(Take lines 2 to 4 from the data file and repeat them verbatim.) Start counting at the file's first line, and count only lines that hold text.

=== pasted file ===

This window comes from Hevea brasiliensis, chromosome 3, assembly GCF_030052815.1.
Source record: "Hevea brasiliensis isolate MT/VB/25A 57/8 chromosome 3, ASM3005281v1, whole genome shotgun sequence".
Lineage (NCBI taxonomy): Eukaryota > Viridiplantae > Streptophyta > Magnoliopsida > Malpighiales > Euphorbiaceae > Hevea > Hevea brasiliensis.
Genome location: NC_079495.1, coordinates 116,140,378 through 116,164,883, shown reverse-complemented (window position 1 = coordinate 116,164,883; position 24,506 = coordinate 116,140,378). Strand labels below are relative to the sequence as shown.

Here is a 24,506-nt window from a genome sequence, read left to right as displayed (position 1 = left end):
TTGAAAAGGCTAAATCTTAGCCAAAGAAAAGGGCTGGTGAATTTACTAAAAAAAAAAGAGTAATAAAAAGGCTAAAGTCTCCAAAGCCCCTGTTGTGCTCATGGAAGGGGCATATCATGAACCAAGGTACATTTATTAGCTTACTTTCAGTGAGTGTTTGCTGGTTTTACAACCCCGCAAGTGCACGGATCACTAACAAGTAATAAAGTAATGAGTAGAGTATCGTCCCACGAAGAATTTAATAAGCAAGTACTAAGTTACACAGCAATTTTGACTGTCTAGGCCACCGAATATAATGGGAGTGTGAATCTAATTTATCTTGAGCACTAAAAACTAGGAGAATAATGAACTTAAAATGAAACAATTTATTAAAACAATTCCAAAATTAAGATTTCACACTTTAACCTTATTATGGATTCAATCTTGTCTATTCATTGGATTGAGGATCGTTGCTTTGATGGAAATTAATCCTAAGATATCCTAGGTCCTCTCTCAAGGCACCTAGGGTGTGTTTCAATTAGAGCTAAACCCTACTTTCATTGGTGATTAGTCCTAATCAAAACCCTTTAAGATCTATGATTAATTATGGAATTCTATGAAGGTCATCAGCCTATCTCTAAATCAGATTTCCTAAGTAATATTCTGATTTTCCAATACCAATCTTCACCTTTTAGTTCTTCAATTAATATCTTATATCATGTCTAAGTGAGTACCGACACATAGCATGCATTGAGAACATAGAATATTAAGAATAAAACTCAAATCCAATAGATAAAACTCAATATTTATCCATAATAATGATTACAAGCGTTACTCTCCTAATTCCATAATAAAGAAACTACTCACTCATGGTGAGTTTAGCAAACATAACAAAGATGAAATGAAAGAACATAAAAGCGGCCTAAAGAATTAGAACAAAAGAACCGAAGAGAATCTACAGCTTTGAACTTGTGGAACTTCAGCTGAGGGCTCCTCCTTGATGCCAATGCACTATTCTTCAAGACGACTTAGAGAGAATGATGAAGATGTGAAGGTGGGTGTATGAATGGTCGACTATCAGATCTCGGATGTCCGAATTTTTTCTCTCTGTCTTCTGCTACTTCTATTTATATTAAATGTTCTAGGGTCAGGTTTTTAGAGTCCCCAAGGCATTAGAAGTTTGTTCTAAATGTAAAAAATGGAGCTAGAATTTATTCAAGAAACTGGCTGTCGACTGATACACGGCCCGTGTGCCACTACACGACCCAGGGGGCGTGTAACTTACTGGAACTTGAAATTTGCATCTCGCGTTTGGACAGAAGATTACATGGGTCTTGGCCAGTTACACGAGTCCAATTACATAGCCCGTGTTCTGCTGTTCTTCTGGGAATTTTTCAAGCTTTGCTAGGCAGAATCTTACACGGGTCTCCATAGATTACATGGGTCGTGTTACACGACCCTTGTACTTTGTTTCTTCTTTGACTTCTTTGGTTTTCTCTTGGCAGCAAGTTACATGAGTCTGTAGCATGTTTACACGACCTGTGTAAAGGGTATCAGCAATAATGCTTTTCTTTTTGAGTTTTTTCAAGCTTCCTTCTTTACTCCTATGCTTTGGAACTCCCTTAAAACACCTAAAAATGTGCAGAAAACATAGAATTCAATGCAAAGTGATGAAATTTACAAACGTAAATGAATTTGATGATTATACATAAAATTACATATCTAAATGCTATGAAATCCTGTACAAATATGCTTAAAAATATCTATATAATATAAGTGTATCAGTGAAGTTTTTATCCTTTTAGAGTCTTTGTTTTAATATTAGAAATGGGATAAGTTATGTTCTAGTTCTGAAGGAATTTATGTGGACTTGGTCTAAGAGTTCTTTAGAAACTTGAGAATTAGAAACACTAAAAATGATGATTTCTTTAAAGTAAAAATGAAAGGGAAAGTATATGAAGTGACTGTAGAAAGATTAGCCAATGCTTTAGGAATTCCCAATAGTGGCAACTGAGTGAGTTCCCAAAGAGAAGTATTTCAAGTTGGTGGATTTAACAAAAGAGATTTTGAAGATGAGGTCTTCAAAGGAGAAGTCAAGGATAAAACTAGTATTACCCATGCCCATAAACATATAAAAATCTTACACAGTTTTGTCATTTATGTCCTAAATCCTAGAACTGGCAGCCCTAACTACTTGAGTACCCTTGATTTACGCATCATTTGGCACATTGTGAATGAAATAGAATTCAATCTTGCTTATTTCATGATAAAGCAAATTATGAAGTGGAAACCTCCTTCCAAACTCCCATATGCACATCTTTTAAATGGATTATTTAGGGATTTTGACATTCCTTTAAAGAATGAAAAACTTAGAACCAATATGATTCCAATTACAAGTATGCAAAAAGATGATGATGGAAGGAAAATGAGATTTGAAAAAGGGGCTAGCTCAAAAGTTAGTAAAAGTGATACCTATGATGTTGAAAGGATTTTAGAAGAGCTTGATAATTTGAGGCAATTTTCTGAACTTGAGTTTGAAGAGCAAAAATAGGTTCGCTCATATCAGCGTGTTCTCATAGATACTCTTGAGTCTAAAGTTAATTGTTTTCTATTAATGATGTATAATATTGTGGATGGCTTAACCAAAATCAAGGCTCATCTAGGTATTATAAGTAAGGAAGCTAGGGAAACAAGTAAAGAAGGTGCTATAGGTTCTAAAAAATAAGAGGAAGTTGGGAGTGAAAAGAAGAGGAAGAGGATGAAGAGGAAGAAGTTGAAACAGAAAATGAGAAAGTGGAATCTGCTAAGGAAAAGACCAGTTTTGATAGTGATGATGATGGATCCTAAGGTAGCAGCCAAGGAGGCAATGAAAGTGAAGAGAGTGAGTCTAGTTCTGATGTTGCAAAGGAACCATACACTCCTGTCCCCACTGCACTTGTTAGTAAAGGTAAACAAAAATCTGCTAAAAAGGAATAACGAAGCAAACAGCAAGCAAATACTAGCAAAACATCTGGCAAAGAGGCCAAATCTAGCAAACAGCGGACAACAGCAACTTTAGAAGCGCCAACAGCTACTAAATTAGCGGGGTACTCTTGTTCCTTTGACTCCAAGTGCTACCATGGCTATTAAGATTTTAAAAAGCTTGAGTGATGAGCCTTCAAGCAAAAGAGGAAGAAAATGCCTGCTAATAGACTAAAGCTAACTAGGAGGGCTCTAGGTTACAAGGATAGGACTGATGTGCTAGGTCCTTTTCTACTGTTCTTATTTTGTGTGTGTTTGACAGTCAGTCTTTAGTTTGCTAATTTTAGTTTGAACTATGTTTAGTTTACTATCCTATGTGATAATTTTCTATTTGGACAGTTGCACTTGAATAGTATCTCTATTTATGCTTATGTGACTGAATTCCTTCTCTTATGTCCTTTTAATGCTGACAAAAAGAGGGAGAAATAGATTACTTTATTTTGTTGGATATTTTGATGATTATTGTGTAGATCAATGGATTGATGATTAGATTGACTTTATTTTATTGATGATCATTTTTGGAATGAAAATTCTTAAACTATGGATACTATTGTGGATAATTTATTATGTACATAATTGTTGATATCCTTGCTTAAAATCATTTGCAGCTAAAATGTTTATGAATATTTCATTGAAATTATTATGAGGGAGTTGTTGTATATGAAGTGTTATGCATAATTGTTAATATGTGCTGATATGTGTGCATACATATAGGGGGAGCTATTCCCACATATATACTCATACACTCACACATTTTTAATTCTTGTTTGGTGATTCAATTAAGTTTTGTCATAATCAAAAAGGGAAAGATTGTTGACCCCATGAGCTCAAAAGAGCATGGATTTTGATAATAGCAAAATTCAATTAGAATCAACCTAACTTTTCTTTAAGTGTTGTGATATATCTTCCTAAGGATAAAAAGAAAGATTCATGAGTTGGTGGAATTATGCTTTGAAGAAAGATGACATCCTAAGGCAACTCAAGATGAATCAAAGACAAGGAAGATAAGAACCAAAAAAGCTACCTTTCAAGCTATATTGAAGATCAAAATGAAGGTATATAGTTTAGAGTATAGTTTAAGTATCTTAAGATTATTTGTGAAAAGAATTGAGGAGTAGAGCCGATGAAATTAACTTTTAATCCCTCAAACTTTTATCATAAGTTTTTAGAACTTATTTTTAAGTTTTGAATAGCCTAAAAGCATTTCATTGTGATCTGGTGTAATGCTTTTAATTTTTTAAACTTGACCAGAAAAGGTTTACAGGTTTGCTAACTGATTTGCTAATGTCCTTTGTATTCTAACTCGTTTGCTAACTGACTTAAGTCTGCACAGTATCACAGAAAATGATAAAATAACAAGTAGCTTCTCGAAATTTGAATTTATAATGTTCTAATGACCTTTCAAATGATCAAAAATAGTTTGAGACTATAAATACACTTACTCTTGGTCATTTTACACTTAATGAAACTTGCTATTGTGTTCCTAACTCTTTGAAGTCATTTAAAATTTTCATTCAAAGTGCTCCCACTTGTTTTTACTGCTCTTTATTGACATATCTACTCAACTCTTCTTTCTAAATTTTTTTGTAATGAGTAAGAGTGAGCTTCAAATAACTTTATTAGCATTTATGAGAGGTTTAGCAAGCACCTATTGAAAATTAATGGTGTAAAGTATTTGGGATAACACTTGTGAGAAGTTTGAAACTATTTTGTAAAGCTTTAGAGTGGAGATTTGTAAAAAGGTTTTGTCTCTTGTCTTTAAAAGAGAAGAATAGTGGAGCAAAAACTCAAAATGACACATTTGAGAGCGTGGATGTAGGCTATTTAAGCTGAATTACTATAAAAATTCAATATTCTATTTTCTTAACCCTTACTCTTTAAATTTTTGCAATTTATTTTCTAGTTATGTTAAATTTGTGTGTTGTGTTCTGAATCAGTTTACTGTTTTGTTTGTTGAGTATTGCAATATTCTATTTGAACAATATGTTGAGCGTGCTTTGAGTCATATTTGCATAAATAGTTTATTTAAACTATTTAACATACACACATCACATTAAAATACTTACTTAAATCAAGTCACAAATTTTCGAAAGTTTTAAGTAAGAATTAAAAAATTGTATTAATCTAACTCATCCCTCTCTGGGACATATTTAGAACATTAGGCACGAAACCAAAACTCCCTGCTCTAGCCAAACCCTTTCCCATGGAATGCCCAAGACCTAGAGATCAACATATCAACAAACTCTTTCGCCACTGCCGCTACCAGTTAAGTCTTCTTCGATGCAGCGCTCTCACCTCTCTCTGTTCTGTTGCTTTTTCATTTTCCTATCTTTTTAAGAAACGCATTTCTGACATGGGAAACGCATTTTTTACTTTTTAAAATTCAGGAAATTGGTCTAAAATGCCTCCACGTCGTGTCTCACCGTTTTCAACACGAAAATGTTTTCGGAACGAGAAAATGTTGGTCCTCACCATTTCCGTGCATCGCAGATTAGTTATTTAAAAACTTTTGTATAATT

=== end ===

Source record: "Hevea brasiliensis isolate MT/VB/25A 57/8 chromosome 3, ASM3005281v1, whole genome shotgun sequence".
Lineage (NCBI taxonomy): Eukaryota > Viridiplantae > Streptophyta > Magnoliopsida > Malpighiales > Euphorbiaceae > Hevea > Hevea brasiliensis.
Genome location: NC_079495.1, coordinates 116,140,378 through 116,164,883, shown reverse-complemented (window position 1 = coordinate 116,164,883; position 24,506 = coordinate 116,140,378). Strand labels below are relative to the sequence as shown.